Rough justice? Swedish prisoners protest coarse toilet paper

Rough justice? Swedish prisoners protest coarse toilet paper
Violent inmates being held at a Swedish prison which allows them to ponder their crimes while unwinding in a sauna are butt-hurt over ‘rough toilet paper.’

Prisoners incarcerated at the maximum security Salberga jail, 120km (75 miles) north of Stockholm, are rising up against standard-issue toilet paper which they say is “hard, uncomfortable and single rolled [ply],” report Svenska Dagbladet.

A notification of the inmates’ unusual complaint has been sent to the Ombudsman for Justice, according to SVT news.

The complaint implies that due to the stress of incarceration and the quality of prison food, inmates tend to go to the bathroom more often, leaving them feeling troubled about the toilet paper standard.

The office of Sweden’s Ombudsman for Justice confirmed the complaint to RT.com. A spokesperson said the ombudsman has not yet responded to the complaint.  

Salberga was built in 2007 and is one of the country’s high security prisons. Despite the 63-cell facility housing murderers and other violent offenders, the inmates at Salberga are allowed to mix with one another, cook for themselves and do their own laundry.

The prison also has its own gym and sauna which prisoners are free to use. The prison layout is in stark contrast to other maximum security facilities around the globe, where inmates are often segregated and confined for large portions of the day.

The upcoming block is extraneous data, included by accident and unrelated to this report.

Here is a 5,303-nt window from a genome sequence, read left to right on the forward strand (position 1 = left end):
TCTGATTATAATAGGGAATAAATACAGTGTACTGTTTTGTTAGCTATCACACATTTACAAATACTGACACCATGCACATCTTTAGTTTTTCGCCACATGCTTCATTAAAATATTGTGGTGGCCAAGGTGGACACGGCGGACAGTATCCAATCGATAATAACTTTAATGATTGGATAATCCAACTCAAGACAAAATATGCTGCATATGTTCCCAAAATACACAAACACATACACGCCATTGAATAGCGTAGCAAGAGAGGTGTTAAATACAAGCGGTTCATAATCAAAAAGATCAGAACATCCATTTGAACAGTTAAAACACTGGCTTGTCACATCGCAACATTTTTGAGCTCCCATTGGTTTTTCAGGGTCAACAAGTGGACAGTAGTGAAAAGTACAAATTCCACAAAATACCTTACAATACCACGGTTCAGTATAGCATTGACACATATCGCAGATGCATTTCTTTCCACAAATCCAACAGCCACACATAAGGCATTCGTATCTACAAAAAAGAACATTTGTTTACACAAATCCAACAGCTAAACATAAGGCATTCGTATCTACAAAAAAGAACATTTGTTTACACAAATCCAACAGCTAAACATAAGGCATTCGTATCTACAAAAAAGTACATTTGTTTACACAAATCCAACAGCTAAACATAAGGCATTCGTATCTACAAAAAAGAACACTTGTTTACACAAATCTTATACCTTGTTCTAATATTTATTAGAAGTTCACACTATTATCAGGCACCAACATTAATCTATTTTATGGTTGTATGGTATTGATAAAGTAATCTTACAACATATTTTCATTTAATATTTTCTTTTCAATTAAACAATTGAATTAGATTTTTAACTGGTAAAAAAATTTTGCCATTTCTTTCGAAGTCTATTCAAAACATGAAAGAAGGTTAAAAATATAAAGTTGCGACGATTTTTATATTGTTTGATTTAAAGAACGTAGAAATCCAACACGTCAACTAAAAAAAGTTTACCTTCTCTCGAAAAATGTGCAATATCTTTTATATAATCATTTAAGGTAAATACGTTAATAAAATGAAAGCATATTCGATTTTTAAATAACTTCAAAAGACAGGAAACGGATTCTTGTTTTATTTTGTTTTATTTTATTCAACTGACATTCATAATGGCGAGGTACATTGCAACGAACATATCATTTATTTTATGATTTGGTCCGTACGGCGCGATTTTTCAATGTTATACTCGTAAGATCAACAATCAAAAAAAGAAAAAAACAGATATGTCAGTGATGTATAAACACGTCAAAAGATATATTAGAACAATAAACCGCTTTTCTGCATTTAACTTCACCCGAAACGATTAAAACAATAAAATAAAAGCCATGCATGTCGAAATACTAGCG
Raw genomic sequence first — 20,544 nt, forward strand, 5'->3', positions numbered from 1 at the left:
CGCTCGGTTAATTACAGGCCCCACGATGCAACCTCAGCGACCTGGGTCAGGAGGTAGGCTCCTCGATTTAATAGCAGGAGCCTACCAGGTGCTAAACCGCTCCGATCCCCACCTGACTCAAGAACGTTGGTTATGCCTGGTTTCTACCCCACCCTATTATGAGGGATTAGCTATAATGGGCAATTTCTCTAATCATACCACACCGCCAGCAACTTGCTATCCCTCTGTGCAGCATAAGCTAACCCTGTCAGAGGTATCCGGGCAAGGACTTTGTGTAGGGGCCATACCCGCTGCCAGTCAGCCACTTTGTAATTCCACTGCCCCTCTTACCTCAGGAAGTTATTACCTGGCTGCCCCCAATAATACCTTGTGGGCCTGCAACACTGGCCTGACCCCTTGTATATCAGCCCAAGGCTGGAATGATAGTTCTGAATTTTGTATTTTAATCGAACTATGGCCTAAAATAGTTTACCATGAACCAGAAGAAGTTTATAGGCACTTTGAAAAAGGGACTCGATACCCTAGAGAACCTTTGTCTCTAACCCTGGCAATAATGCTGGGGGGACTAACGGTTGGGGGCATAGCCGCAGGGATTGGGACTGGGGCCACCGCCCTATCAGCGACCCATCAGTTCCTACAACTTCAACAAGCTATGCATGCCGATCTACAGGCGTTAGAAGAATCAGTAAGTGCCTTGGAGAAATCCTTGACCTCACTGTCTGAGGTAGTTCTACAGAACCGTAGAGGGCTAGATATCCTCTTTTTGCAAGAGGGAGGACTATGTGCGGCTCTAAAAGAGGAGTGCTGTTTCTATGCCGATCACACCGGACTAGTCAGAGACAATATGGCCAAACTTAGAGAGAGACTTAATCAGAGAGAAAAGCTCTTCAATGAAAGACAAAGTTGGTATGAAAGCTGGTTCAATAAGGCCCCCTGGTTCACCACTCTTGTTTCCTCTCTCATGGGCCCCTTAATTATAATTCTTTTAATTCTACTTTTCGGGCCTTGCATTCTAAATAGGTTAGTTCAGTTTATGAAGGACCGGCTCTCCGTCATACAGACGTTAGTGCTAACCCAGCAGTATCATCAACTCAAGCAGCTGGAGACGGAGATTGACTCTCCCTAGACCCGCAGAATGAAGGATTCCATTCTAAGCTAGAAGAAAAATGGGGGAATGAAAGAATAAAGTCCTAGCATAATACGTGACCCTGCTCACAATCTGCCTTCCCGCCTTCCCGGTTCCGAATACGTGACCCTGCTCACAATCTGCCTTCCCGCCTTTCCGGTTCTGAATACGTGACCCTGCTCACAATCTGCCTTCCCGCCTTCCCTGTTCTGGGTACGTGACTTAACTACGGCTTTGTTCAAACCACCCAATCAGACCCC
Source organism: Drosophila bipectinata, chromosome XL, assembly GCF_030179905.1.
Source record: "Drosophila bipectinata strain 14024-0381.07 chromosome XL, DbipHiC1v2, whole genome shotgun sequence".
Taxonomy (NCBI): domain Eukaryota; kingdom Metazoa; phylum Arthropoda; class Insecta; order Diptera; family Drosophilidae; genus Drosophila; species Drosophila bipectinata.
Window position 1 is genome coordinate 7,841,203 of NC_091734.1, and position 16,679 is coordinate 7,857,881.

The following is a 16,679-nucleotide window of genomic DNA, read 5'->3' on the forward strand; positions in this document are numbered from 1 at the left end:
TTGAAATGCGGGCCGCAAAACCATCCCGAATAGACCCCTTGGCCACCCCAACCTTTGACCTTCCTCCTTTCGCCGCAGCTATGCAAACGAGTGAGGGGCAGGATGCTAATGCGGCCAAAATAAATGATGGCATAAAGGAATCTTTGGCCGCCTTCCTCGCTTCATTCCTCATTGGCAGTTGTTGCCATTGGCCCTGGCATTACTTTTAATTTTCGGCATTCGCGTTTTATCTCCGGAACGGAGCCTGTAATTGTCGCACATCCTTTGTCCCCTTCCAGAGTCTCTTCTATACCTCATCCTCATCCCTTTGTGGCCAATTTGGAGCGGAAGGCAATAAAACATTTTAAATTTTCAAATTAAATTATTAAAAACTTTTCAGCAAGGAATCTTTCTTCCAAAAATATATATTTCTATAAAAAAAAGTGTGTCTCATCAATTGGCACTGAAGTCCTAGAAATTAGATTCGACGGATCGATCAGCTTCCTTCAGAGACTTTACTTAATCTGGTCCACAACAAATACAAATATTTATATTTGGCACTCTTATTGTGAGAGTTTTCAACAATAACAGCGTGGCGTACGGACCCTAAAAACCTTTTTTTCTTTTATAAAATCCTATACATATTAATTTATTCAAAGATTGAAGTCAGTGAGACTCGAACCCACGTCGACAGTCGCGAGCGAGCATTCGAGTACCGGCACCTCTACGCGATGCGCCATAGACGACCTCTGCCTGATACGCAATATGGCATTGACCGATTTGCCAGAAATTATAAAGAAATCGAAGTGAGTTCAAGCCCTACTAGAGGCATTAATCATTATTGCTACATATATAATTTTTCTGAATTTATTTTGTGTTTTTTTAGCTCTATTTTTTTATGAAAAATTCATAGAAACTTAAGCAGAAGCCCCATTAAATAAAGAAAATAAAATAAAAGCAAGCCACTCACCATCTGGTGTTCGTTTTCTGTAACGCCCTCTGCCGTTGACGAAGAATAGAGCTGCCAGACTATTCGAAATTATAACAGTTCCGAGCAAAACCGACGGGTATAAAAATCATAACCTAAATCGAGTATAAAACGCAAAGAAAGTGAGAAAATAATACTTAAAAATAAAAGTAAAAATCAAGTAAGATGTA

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Sweden has a reputation for focusing on rehabilitation rather than punishment in its prison system. The nation’s current crime policy is to avoid locking up people, according to a state prison agency.

The nation’s director general of prisons Nils Oberg has previously said that being deprived of freedom is justice enough for criminals.

“Our role is not to punish,” he told the Guardian. “The punishment is the prison sentence: they have been deprived of their freedom. The punishment is that they are with us.”

Criminals in Sweden can live out relatively normal lives behind bars, with the majority allowed to decorate their own cells and provided with luxury items such as personal TV sets.

The longest fixed-term sentence that can be imposed by the Swedish courts is just 18 years in prison. While on the inside, inmates are encouraged to undergo addiction or anger issue programs. Employment and training is also provided by prison services.